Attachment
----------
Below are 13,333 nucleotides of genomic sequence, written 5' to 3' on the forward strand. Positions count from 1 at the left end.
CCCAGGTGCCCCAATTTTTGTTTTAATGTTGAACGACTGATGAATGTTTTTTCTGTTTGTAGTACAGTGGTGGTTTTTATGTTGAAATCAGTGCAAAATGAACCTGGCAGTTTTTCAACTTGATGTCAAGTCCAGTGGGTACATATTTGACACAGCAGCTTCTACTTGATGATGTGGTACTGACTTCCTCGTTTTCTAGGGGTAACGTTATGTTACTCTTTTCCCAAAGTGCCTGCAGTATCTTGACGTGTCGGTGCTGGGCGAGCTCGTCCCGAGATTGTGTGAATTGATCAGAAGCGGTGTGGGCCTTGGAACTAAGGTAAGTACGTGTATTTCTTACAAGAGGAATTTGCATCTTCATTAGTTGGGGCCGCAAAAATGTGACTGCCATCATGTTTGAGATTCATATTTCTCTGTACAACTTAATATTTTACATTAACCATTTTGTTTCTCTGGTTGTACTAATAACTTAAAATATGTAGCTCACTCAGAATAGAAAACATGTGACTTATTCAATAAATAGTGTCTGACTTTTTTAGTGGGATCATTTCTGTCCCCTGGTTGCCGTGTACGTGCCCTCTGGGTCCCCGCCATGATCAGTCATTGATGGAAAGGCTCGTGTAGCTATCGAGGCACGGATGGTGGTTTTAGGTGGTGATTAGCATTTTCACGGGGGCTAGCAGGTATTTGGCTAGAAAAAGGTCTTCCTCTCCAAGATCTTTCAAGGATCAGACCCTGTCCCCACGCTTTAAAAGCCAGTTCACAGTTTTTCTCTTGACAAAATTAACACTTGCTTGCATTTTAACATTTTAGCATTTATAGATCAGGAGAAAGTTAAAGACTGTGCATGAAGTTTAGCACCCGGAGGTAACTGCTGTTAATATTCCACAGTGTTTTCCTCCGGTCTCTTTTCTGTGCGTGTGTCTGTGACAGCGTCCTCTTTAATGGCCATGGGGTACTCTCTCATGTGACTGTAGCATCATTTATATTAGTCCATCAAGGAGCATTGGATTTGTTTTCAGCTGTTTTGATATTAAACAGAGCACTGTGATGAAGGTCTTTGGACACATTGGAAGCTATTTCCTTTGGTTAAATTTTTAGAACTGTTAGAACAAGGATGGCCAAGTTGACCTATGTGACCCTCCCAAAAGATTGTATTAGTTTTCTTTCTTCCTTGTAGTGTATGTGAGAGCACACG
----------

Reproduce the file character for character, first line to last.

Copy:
Below are 13,333 nucleotides of genomic sequence, written 5' to 3' on the forward strand. Positions count from 1 at the left end.
CCCAGGTGCCCCAATTTTTGTTTTAATGTTGAACGACTGATGAATGTTTTTTCTGTTTGTAGTACAGTGGTGGTTTTTATGTTGAAATCAGTGCAAAATGAACCTGGCAGTTTTTCAACTTGATGTCAAGTCCAGTGGGTACATATTTGACACAGCAGCTTCTACTTGATGATGTGGTACTGACTTCCTCGTTTTCTAGGGGTAACGTTATGTTACTCTTTTCCCAAAGTGCCTGCAGTATCTTGACGTGTCGGTGCTGGGCGAGCTCGTCCCGAGATTGTGTGAATTGATCAGAAGCGGTGTGGGCCTTGGAACTAAGGTAAGTACGTGTATTTCTTACAAGAGGAATTTGCATCTTCATTAGTTGGGGCCGCAAAAATGTGACTGCCATCATGTTTGAGATTCATATTTCTCTGTACAACTTAATATTTTACATTAACCATTTTGTTTCTCTGGTTGTACTAATAACTTAAAATATGTAGCTCACTCAGAATAGAAAACATGTGACTTATTCAATAAATAGTGTCTGACTTTTTTAGTGGGATCATTTCTGTCCCCTGGTTGCCGTGTACGTGCCCTCTGGGTCCCCGCCATGATCAGTCATTGATGGAAAGGCTCGTGTAGCTATCGAGGCACGGATGGTGGTTTTAGGTGGTGATTAGCATTTTCACGGGGGCTAGCAGGTATTTGGCTAGAAAAAGGTCTTCCTCTCCAAGATCTTTCAAGGATCAGACCCTGTCCCCACGCTTTAAAAGCCAGTTCACAGTTTTTCTCTTGACAAAATTAACACTTGCTTGCATTTTAACATTTTAGCATTTATAGATCAGGAGAAAGTTAAAGACTGTGCATGAAGTTTAGCACCCGGAGGTAACTGCTGTTAATATTCCACAGTGTTTTCCTCCGGTCTCTTTTCTGTGCGTGTGTCTGTGACAGCGTCCTCTTTAATGGCCATGGGGTACTCTCTCATGTGACTGTAGCATCATTTATATTAGTCCATCAAGGAGCATTGGATTTGTTTTCAGCTGTTTTGATATTAAACAGAGCACTGTGATGAAGGTCTTTGGACACATTGGAAGCTATTTCCTTTGGTTAAATTTTTAGAACTGTTAGAACAAGGATGGCCAAGTTGACCTATGTGACCCTCCCAAAAGATTGTATTAGTTTTCTTTCTTCCTTGTAGTGTATGTGAGAGCACACG